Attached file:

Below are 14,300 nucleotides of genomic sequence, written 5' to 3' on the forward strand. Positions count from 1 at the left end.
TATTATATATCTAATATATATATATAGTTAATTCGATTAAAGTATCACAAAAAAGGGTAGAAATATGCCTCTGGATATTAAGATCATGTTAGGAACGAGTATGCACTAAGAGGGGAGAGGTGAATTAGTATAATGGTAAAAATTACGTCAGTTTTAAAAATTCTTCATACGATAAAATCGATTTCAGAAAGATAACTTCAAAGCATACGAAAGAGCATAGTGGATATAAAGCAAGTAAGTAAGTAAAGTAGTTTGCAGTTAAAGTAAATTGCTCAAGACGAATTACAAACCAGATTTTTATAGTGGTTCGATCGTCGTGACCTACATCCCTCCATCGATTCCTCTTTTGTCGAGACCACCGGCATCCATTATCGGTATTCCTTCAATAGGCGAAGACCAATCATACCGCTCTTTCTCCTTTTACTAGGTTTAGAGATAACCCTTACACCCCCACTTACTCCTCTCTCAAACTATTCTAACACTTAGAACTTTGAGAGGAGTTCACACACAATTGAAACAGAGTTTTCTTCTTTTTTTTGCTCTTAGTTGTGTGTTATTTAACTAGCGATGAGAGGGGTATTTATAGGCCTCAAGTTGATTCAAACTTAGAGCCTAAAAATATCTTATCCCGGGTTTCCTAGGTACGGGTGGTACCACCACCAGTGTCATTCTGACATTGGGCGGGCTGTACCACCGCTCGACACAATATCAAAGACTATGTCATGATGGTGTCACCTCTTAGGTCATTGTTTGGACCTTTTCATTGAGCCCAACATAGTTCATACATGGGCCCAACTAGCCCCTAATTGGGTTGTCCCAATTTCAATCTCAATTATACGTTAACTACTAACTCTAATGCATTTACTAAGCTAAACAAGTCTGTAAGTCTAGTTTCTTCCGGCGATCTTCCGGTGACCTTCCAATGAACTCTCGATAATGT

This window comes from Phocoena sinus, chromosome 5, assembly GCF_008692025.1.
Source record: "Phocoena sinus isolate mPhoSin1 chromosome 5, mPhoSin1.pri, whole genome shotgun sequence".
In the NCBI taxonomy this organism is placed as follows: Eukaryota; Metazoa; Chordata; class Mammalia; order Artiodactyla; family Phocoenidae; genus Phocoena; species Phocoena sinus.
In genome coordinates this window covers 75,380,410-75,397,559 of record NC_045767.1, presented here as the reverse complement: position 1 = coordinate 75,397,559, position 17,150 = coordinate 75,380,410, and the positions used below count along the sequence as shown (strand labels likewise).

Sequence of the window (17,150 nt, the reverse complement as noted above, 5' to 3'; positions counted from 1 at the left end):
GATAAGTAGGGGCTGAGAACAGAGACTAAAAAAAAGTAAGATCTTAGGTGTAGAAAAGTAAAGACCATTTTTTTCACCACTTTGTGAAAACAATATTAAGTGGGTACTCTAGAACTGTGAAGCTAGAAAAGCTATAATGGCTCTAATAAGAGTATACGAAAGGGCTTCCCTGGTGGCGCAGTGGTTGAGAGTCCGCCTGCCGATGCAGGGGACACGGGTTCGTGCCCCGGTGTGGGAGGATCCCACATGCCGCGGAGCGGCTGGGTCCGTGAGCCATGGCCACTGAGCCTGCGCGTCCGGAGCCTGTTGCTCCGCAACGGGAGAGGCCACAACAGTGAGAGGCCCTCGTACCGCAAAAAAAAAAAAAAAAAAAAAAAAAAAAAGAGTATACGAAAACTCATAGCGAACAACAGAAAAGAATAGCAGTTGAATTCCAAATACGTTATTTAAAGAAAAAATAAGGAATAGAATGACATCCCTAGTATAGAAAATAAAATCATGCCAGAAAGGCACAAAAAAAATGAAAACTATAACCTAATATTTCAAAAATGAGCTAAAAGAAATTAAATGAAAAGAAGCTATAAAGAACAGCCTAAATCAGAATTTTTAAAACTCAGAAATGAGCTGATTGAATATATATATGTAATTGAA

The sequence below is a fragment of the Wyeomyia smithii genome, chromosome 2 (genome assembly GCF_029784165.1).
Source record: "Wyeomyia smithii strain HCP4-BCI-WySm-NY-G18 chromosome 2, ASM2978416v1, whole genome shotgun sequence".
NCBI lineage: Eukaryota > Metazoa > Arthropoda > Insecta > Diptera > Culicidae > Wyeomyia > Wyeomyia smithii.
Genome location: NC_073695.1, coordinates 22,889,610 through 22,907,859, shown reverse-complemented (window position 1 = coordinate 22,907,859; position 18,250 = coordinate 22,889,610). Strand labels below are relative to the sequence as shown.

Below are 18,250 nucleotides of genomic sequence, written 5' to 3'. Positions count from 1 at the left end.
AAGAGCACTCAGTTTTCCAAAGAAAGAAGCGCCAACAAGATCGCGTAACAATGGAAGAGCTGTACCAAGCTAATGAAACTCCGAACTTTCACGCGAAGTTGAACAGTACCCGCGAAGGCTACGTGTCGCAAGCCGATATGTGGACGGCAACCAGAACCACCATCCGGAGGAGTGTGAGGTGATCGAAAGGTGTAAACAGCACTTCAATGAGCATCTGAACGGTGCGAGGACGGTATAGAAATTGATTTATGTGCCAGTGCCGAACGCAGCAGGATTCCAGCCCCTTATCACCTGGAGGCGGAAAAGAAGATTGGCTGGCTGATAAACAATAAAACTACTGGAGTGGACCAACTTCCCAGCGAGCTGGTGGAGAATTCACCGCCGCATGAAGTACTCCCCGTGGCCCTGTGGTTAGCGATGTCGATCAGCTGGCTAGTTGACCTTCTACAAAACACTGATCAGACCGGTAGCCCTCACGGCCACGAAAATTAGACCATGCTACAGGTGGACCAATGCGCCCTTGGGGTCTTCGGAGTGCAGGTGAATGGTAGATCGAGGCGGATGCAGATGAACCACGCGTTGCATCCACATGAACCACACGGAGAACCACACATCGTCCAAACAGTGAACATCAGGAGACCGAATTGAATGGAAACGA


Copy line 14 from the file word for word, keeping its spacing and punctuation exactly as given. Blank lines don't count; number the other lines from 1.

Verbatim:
AAGAGCACTCAGTTTTCCAAAGAAAGAAGCGCCAACAAGATCGCGTAACAATGGAAGAGCTGTACCAAGCTAATGAAACTCCGAACTTTCACGCGAAGTTGAACAGTACCCGCGAAGGCTACGTGTCGCAAGCCGATATGTGGACGGCAACCAGAACCACCATCCGGAGGAGTGTGAGGTGATCGAAAGGTGTAAACAGCACTTCAATGAGCATCTGAACGGTGCGAGGACGGTATAGAAATTGATTTATGTGCCAGTGCCGAACGCAGCAGGATTCCAGCCCCTTATCACCTGGAGGCGGAAAAGAAGATTGGCTGGCTGATAAACAATAAAACTACTGGAGTGGACCAACTTCCCAGCGAGCTGGTGGAGAATTCACCGCCGCATGAAGTACTCCCCGTGGCCCTGTGGTTAGCGATGTCGATCAGCTGGCTAGTTGACCTTCTACAAAACACTGATCAGACCGGTAGCCCTCACGGCCACGAAAATTAGACCATGCTACAGGTGGACCAATGCGCCCTTGGGGTCTTCGGAGTGCAGGTGAATGGTAGATCGAGGCGGATGCAGATGAACCACGCGTTGCATCCACATGAACCACACGGAGAACCACACATCGTCCAAACAGTGAACATCAGGAGACCGAATTGAATGGAAACGA